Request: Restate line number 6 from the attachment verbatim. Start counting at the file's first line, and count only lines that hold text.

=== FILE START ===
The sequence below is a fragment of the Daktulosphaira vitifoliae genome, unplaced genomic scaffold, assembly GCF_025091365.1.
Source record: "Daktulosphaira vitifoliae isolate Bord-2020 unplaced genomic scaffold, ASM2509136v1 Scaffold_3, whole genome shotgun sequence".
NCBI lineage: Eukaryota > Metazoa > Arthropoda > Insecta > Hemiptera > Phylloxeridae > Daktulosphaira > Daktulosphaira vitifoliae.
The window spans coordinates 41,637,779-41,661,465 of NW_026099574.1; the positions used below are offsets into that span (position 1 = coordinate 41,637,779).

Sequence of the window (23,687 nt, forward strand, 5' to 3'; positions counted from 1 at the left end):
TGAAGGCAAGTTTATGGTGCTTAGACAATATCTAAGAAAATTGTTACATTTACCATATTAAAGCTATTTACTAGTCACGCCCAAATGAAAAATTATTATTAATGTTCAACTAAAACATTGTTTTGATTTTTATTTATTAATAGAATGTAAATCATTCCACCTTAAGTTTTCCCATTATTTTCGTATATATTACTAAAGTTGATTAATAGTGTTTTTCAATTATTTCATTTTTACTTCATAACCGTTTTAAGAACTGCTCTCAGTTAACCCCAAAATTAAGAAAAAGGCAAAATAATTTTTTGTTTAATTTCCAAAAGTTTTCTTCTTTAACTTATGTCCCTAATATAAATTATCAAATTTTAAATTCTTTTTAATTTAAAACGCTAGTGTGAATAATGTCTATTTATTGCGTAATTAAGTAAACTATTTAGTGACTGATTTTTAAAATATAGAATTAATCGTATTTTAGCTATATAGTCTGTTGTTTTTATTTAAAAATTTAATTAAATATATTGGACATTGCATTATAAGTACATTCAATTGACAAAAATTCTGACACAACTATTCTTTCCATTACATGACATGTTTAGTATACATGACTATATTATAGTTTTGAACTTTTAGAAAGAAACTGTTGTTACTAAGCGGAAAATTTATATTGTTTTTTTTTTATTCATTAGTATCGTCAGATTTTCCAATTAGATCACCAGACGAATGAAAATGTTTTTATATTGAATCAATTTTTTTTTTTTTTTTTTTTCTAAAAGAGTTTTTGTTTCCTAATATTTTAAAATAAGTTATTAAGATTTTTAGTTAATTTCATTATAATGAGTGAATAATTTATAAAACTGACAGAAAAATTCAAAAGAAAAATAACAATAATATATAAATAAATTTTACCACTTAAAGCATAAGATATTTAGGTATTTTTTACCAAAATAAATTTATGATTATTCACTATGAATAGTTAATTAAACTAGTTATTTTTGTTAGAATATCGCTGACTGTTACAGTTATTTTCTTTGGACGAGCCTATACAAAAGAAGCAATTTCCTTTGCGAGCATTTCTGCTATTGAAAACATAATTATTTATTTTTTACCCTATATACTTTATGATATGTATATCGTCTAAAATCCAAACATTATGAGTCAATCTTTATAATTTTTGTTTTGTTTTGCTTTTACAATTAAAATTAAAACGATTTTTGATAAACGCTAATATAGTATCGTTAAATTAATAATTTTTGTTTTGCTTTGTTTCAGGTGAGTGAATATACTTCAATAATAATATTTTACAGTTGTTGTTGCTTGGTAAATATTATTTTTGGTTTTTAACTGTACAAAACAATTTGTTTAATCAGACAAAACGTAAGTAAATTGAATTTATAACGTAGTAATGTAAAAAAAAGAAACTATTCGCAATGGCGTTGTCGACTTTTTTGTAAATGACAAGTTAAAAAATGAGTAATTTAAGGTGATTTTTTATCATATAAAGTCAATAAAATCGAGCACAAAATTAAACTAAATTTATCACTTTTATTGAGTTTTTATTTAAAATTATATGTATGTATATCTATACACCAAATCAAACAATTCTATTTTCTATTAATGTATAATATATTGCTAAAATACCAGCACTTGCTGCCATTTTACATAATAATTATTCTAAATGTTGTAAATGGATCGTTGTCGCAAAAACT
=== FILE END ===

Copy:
TGAAGGCAAGTTTATGGTGCTTAGACAATATCTAAGAAAATTGTTACATTTACCATATTAAAGCTATTTACTAGTCACGCCCAAATGAAAAATTATTATTAATGTTCAACTAAAACATTGTTTTGATTTTTATTTATTAATAGAATGTAAATCATTCCACCTTAAGTTTTCCCATTATTTTCGTATATATTACTAAAGTTGATTAATAGTGTTTTTCAATTATTTCATTTTTACTTCATAACCGTTTTAAGAACTGCTCTCAGTTAACCCCAAAATTAAGAAAAAGGCAAAATAATTTTTTGTTTAATTTCCAAAAGTTTTCTTCTTTAACTTATGTCCCTAATATAAATTATCAAATTTTAAATTCTTTTTAATTTAAAACGCTAGTGTGAATAATGTCTATTTATTGCGTAATTAAGTAAACTATTTAGTGACTGATTTTTAAAATATAGAATTAATCGTATTTTAGCTATATAGTCTGTTGTTTTTATTTAAAAATTTAATTAAATATATTGGACATTGCATTATAAGTACATTCAATTGACAAAAATTCTGACACAACTATTCTTTCCATTACATGACATGTTTAGTATACATGACTATATTATAGTTTTGAACTTTTAGAAAGAAACTGTTGTTACTAAGCGGAAAATTTATATTGTTTTTTTTTTATTCATTAGTATCGTCAGATTTTCCAATTAGATCACCAGACGAATGAAAATGTTTTTATATTGAATCAATTTTTTTTTTTTTTTTTTTTCTAAAAGAGTTTTTGTTTCCTAATATTTTAAAATAAGTTATTAAGATTTTTAGTTAATTTCATTATAATGAGTGAATAATTTATAAAACTGACAGAAAAATTCAAAAGAAAAATAACAATAATATATAAATAAATTTTACCACTTAAAGCATAAGATATTTAGGTATTTTTTACCAAAATAAATTTATGATTATTCACTATGAATAGTTAATTAAACTAGTTATTTTTGTTAGAATATCGCTGACTGTTACAGTTATTTTCTTTGGACGAGCCTATACAAAAGAAGCAATTTCCTTTGCGAGCATTTCTGCTATTGAAAACATAATTATTTATTTTTTACCCTATATACTTTATGATATGTATATCGTCTAAAATCCAAACATTATGAGTCAATCTTTATAATTTTTGTTTTGTTTTGCTTTTACAATTAAAATTAAAACGATTTTTGATAAACGCTAATATAGTATCGTTAAATTAATAATTTTTGTTTTGCTTTGTTTCAGGTGAGTGAATATACTTCAATAATAATATTTTACAGTTGTTGTTGCTTGGTAAATATTATTTTTGGTTTTTAACTGTACAAAACAATTTGTTTAATCAGACAAAACGTAAGTAAATTGAATTTATAACGTAGTAATGTAAAAAAAAGAAACTATTCGCAATGGCGTTGTCGACTTTTTTGTAAATGACAAGTTAAAAAATGAGTAATTTAAGGTGATTTTTTATCATATAAAGTCAATAAAATCGAGCACAAAATTAAACTAAATTTATCACTTTTATTGAGTTTTTATTTAAAATTATATGTATGTATATCTATACACCAAATCAAACAATTCTATTTTCTATTAATGTATAATATATTGCTAAAATACCAGCACTTGCTGCCATTTTACATAATAATTATTCTAAATGTTGTAAATGGATCGTTGTCGCAAAAACT